Heat alert: Slow down, stay hydrated and spend time indoors

Karen Fisher of Orwell in southern Ashtabula County, right, enjoys the Fellows Riverside Gardens fountain on Monday afternoon while her son, Tobias Popik, far left, plays in the water with his girlfriend, Gabriella Jones of Rome, also in Ashtabula County. The temperature in Youngstown on Monday afternoon reached the low 90s before a hard rain fell about 3 p.m., dropping the temperature by about 10 degrees.

The American Red Cross wants Mahoning Valley residents to stay safe during this week’s extreme heat.

With daily high temperatures expected to be in the 90s all week, Jim McIntyre, regional communications director with the Red Cross, said “the American Red Cross recommends taking three steps to stay safe in extreme heat — slow down, stay hydrated and spend time indoors.”

To “slow down,” Red Cross officials suggest avoiding or postponing outdoor activities.

“If you must work outdoors, take frequent breaks and avoid the hottest part of the day. Never leave children or pets in your vehicle alone,” McIntyre said in an email.

The Red Cross recommends staying hydrated by drinking lots of water and avoiding sugar-filled caffeinated or alcoholic drinks.

McIntyre also said for those who do not have air conditioning in their homes, they could go to a public library, shopping mall or cooling center. Newton Falls and Lordstown village officials announced Monday they will open their administration buildings as cooling centers.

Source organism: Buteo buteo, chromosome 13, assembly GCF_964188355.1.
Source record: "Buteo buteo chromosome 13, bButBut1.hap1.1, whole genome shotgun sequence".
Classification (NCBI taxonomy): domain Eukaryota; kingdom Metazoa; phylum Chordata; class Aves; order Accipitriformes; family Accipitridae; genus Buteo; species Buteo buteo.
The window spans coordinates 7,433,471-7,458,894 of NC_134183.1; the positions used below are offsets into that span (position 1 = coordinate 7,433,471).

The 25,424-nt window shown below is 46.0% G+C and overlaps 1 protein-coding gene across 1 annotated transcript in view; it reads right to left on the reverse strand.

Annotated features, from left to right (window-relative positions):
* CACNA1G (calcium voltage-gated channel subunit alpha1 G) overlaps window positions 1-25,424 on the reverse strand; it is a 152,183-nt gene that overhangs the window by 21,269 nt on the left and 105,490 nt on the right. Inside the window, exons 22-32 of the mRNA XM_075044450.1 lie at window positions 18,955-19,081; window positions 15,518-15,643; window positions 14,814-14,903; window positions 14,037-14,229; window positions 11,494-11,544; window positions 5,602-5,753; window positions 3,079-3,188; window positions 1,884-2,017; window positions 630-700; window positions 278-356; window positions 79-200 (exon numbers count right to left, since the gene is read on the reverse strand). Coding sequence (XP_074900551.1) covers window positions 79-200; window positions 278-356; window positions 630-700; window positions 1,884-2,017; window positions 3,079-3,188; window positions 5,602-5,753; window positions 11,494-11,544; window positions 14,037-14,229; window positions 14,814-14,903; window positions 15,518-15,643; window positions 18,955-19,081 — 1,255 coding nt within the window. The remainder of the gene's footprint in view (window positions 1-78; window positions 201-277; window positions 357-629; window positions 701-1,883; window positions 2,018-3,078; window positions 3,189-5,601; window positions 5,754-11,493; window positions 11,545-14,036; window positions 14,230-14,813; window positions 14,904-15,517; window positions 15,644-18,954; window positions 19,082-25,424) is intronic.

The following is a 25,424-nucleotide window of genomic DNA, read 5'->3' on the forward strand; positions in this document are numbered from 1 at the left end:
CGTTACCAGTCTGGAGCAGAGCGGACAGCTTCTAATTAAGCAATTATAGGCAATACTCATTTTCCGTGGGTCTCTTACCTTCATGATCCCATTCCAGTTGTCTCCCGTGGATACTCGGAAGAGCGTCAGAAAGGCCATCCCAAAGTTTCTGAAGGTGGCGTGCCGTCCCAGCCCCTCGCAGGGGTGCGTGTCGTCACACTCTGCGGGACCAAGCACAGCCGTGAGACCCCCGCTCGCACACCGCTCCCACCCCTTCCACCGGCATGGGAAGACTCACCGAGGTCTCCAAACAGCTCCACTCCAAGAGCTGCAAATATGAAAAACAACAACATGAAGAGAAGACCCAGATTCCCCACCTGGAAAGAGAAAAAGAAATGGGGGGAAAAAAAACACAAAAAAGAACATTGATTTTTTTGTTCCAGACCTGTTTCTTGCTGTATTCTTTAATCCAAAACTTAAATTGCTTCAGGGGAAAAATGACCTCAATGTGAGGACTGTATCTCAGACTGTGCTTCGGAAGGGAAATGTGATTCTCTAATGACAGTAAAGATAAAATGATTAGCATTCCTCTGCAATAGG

McIntyre also warned of the effect the heat wave could have on a person’s health.

“During hot weather, people might become ill from heat-related conditions and it’s critical to act fast,” he said. “Heat illness can be prevented, and the Red Cross recommends learning the warning signs and how to help so you can react quickly.”

Older adults, the very young, pregnant women and those with chronic medical conditions are more at risk to suffer from heat-related illnesses.

Of such illnesses to watch for, the Red Cross highlighted heat cramps, heat exhaustion and heat stroke.

McIntyre also said that pet owners must take action to keep their animals safe from the heat.

Healthy Hearts and Paws President Jason Cooke said dog owners should try to limit the time their dog is outdoors.

“What we’re doing here at the shelter is we’re taking them out super early in the morning and then later in the evening trying to avoid those daytime temps that are well above 90 degrees,” Cooke said.

He said the dogs at Healthy Hearts and Paws are not being walked on pavement but rather under tree cover and other shaded areas.

He encouraged pet owners to learn the signs their animals may show of heat stroke and consult with their veterinarian for further information.

Cooke also said Mahoning Valley residents should never leave pets unattended in a vehicle, especially during such a heat wave.

“These vehicles heat up extremely quickly; it can be very dangerous,” Cooke said.

“Don’t leave your dogs in the car, even if the car is running, because vehicles shut off. If you’re relying on your car to continue to run and provide air conditioning for your pets to keep them safe, that could end in disaster.”

Cooke said while the shelter does not advocate for pets to live outside, if one is, those owners should provide access to shade, shelter and fresh cold water at all times.

Have an interesting story? Contact Mason Cole by email at mcole@tribtoday.com. Follow him on X, formerly Twitter, @masoncoletrib.


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